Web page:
India’s first homegrown aircraft carrier will join the navy by the end of 2020, according to the country’s top naval officer.
At his annual press conference ahead of India’s Navy Day on December 4, navy chief Adm. Sunil Lanba revealed: “Work on Indigenous Aircraft Carrier, IAC 1, is progressing well and I am hopeful that the ship would join the Navy by 2020.”
India’s homegrown aircraft carrier, which is called the INS Vikrant, has been a long time in the making. Construction of the ship first began around the turn of the century but it has suffered repeated delays. Although the carrier enjoyed a “soft” launch in 2013, it wasn’t officially launched until about two years after that. Even after that officially launching, construction has continued.
Around the time of the 2015 launching, Indian media reports suggested the INS Vikrant would join the navy as early as 2017 or 2018. I expressed skepticism about this back then, noting,“given India’s defense procurement history, including that of its Indigenous Aircraft Carrier (IAC) project, one should expect this deadline to ultimately be missed.” The 2020 deadline is no sure thing either, although it is slightly more realistic than the original 2017 one.
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Whenever it joins the navy, the carrier will be a significant boost to India’s naval power. The INS Vikrant weighs 40,000-tons, with a length of 260 meters and a width of 60 meters. Earlier this year, a reporter from The Hindu who toured the ship quoted one of the shipyard’s supervisors as saying the carrier has “14 decks in all, including five in the superstructure,” Earlier Indian media reports had said: “It has two take-off runways and a landing strip with three arrester wires, capable of operating STOBAR [Short-takeoff-but arrested recovery] aircraft including the indigenous LCA, as well as a range of helicopters with hangar facilities.”
The ship will be powered by four GE LM2500+ gas turbines using a combined gas and gas configuration, according to IHS Jane’s. Italy’s aircraft carrier, the ITS Cavour, also uses four LM2500+ gas turbines as part of its propulsion system. Diesel generators will provide electricity to the ship and power the weapon systems of the INS Vikrant.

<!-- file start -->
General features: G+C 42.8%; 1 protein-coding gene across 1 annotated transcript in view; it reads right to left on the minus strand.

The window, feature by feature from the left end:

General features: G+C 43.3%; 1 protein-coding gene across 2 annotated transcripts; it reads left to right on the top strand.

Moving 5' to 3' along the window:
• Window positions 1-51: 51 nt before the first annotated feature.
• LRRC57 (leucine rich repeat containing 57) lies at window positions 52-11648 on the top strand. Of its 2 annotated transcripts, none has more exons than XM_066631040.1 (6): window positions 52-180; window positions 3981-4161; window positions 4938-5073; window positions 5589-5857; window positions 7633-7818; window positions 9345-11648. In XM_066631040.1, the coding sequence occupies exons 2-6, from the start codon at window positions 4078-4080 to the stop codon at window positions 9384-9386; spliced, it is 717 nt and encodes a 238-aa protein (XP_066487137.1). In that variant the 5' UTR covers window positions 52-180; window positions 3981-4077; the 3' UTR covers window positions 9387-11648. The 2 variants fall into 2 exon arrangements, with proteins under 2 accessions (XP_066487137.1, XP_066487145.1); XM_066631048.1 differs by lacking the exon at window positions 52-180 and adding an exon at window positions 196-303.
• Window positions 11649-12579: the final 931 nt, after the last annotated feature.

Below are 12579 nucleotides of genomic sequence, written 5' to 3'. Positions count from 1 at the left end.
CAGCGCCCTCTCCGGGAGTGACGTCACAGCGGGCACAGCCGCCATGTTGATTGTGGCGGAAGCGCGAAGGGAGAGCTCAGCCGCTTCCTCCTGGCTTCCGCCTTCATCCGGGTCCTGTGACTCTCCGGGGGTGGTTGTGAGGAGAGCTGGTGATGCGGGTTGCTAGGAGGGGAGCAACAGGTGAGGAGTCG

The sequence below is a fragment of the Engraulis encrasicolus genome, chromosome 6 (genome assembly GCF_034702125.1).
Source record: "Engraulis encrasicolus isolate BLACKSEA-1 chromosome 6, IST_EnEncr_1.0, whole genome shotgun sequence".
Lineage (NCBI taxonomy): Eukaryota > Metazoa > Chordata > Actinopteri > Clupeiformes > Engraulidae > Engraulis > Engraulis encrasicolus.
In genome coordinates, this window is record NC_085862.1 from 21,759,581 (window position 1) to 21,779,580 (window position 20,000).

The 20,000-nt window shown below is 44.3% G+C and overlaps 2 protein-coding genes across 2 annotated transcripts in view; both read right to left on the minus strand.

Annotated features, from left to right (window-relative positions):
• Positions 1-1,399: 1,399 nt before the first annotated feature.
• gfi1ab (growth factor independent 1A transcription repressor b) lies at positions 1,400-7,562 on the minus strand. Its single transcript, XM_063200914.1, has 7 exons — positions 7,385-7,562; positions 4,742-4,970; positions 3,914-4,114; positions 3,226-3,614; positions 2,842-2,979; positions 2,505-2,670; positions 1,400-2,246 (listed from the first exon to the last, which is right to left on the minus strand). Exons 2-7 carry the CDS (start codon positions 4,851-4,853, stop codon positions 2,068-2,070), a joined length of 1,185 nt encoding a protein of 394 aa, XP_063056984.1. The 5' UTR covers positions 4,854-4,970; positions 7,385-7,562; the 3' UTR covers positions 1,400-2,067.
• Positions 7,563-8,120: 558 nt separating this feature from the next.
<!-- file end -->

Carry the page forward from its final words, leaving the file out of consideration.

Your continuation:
To provide the ship’s punch, the Indian navy began soliciting bids from international firms for fifty-seven carrier-based aircraft in January of this year. The detailed proposal released stated that New Delhi was looking for planes that were “capable of operations during day and night, and in all weather conditions; and be suitable for shipborne air defense, air-to-surface, ‘buddy-buddy’ aerial refueling, reconnaissance, electronic warfare, and other unspecified roles.” India reportedly received offers for American F-18 Hornets, French Rafales, Swedish Sea Gripens and Russian MiG-29Ks. India’s navy already operate MiG-29Ks although it recently expressed displeasure with them. Delhi also concluded a deal with France last year to purchase thirty-six land-based Rafales. At the press conference, Admiral Lanba said he expected a decision on which plane India will purchase to be made by the middle of 2018. The original request for information New Delhi issued in January said that the winning bidder should begin delivering planes three years after the contract is signed and all the aircraft should be in India within six years. This also suggests the indigenous carrier might miss the 2020 deadline, although New Delhi could use its existing MiG-29Ks.
The INS Vikrant will be the first of two aircraft carriers India is building domestically, with the latter one being much larger and more advanced. Admiral Lanba discussed this second carrier during his press conference, according to local media reports. “We have analyzed it, and fixed the form and fit. It is going to be about 65,000 tonnes. It will have catapult-assisted take-off and arrestor recovery,” the naval chief said. He added: “It will be conventionally powered and we are going through the process of taking it to the (Defense) Ministry.”
As I previously noted, India and the United States are in discussions for Washington to equip India’s second homegrown aircraft carrier with electromagnetic aircraft launch systems (EMALS). EMALS, which are built by General Atomics, are the most advanced launch systems in the world, and are used by America’s new Ford-class carriers.
India’s navy already has experience operating aircraft carriers. It has previously operated two former English aircraft carriers, starting in 1961. The second one of these wasn’t decommissioned until earlier this year. Moreover, New Delhi operates the INS Vikramaditya, a refurbished Kiev-class carrier it purchased from Russia for $2.35 billion. The 44,400-ton INS Vikramaditya was commissioned in Russia in 2013, and formally inducted into the Indian navy back in June of 2014.
Zachary Keck (@ZacharyKeck) is a former managing editor of The National Interest.
Image: Wikimedia Commons / Indian Navy